Artificial selection

process by which humans use animal and plant breeding to selectively develop particular phenotypic traits
(Redirected from Selective breeding)

Artificial selection is the intentional breeding of plants or animals. It means the same thing as selective breeding and is an ancient method of genetic engineering.

This mixed-breed Chihuahua and Great Dane show the range of dog sizes produced by artificial selection
Selective breeding transformed teosinte's few fruitcases (left) into modern corn's rows of exposed kernels (right)

Selective breeding is a technique used when breeding domesticated animals, such as dogs, pigeons or cattle. Some of these animals may have traits that a breeder will want to carry over to the next generation. The breeder will therefore select those animals to breed which have that quality, rather than those that do not.

Inbreeding is a particular kind of selective breeding, designed to produce a population which is genetically virtually identical. Such populations are rarely viable outside the laboratory. They lose fertility. To control this, most breeds are outcrossed or backcrossed to wild-type individuals, or at least less inbred stock. The details differ from breed to breed. The improvement when outcrossing is done is called hybrid vigour.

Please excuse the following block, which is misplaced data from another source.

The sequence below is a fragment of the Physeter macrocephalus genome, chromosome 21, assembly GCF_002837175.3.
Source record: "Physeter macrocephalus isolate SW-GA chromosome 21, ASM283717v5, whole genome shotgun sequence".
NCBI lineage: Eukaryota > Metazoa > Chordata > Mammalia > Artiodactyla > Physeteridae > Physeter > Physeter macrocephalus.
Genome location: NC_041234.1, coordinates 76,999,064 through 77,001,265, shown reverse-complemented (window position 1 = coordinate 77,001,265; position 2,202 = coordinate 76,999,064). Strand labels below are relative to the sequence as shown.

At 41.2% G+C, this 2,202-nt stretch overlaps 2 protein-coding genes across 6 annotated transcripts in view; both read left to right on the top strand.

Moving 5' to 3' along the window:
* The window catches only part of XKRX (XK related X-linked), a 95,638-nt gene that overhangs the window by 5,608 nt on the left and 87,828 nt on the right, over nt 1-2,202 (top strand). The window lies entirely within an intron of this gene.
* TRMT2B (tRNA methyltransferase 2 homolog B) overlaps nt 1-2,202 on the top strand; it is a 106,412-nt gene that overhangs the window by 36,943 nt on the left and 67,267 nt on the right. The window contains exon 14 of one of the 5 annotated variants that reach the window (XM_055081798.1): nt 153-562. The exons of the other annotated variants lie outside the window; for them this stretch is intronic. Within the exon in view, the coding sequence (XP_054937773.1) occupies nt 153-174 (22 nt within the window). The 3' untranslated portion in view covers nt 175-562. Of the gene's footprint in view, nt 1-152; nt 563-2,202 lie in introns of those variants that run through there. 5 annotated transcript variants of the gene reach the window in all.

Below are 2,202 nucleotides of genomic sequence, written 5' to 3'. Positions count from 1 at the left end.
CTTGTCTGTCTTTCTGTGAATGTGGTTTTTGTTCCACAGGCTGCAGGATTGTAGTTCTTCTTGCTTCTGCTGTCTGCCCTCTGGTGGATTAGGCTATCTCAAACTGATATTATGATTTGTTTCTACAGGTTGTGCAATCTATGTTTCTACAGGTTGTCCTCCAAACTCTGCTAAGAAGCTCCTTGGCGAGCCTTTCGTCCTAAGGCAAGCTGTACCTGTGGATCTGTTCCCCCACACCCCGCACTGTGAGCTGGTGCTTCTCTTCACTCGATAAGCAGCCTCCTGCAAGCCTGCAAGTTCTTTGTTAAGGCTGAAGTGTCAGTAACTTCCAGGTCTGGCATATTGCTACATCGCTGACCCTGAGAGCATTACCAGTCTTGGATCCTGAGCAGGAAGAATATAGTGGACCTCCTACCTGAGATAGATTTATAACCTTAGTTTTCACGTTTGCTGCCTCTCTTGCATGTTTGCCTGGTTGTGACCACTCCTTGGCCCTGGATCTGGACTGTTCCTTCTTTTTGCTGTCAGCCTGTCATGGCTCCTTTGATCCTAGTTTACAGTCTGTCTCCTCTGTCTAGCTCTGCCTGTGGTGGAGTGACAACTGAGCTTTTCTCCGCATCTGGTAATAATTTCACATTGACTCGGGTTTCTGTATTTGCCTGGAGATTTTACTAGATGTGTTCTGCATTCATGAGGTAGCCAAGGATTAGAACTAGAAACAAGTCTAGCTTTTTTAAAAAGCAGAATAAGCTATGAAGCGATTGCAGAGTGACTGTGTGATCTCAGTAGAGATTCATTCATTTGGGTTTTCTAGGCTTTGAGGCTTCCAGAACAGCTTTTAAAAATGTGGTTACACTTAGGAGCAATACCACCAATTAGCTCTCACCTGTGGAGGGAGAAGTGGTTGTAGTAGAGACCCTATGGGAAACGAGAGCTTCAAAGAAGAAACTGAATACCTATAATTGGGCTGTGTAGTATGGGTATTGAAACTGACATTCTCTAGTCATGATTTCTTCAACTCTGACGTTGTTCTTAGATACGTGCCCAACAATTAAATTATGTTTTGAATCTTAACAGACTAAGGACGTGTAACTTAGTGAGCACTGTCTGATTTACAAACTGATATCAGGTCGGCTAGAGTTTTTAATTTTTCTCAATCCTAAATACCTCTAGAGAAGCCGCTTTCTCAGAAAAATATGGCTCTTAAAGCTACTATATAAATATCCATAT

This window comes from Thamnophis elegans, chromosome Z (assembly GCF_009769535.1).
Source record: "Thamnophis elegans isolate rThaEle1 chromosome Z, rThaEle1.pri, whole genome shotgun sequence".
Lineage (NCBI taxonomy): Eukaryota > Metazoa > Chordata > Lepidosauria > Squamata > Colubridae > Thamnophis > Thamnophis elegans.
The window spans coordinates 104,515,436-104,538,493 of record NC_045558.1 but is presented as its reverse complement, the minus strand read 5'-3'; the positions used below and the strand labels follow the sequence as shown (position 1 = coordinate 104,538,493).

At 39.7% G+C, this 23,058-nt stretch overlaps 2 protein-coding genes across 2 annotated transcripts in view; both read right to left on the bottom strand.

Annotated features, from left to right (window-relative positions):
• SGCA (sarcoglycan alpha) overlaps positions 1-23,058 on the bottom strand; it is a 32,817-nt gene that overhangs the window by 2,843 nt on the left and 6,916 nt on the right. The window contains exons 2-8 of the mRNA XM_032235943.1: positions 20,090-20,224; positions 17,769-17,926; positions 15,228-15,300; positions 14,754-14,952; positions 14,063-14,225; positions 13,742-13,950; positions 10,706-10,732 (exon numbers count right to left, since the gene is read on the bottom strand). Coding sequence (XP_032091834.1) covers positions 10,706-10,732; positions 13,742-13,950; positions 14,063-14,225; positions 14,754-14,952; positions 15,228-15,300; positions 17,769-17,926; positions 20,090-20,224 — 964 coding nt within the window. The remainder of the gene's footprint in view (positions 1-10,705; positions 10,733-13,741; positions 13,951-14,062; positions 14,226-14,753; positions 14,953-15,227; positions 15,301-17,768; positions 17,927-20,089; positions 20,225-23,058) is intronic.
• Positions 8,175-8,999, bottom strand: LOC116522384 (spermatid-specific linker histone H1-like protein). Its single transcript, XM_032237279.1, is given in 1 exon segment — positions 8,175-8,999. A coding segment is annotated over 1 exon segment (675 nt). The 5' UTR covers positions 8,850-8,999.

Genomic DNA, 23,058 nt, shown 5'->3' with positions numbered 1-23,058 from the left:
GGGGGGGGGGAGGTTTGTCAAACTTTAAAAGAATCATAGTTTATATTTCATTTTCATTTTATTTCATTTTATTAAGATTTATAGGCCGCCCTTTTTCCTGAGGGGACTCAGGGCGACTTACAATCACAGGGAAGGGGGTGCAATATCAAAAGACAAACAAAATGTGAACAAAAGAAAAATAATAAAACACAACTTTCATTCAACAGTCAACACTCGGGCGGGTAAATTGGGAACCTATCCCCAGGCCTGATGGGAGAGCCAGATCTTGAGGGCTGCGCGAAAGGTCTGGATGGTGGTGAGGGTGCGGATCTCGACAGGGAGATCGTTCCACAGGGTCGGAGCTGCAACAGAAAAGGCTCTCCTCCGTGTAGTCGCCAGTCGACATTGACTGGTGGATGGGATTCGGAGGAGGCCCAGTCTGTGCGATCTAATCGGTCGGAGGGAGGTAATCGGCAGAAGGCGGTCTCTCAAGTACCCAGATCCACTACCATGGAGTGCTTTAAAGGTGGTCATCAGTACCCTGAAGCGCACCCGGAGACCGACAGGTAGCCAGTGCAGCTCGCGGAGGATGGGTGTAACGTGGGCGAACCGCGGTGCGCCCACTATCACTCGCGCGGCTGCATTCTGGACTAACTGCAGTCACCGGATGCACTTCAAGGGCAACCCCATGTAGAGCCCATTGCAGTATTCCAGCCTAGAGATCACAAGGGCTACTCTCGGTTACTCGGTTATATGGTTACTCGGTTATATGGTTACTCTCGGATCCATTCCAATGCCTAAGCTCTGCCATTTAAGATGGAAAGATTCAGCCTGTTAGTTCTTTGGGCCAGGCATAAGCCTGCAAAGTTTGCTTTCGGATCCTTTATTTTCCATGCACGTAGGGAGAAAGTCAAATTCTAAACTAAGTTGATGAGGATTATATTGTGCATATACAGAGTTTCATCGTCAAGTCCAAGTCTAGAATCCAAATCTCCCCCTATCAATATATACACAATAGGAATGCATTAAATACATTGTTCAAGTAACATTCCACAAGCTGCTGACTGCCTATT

Charles Darwin used the example of artificial selection to introduce his idea of natural selection. Artificial selection may be contrasted with the process of natural selection. In natural selection, the differential reproduction of organisms with certain traits happens. This is because some variations help the organism to have better survival and reproduction. The process maintains or enhances the fitness of a population in its natural habitat.

Artificial selection may sometimes be unintentional; it is thought that domestication of crops by early humans was largely unintentional.[1]


  1. "Artificial Selection powerpoint, University of Wisconsin-Madison". Archived from the original on 2006-09-06. Retrieved 2008-10-25.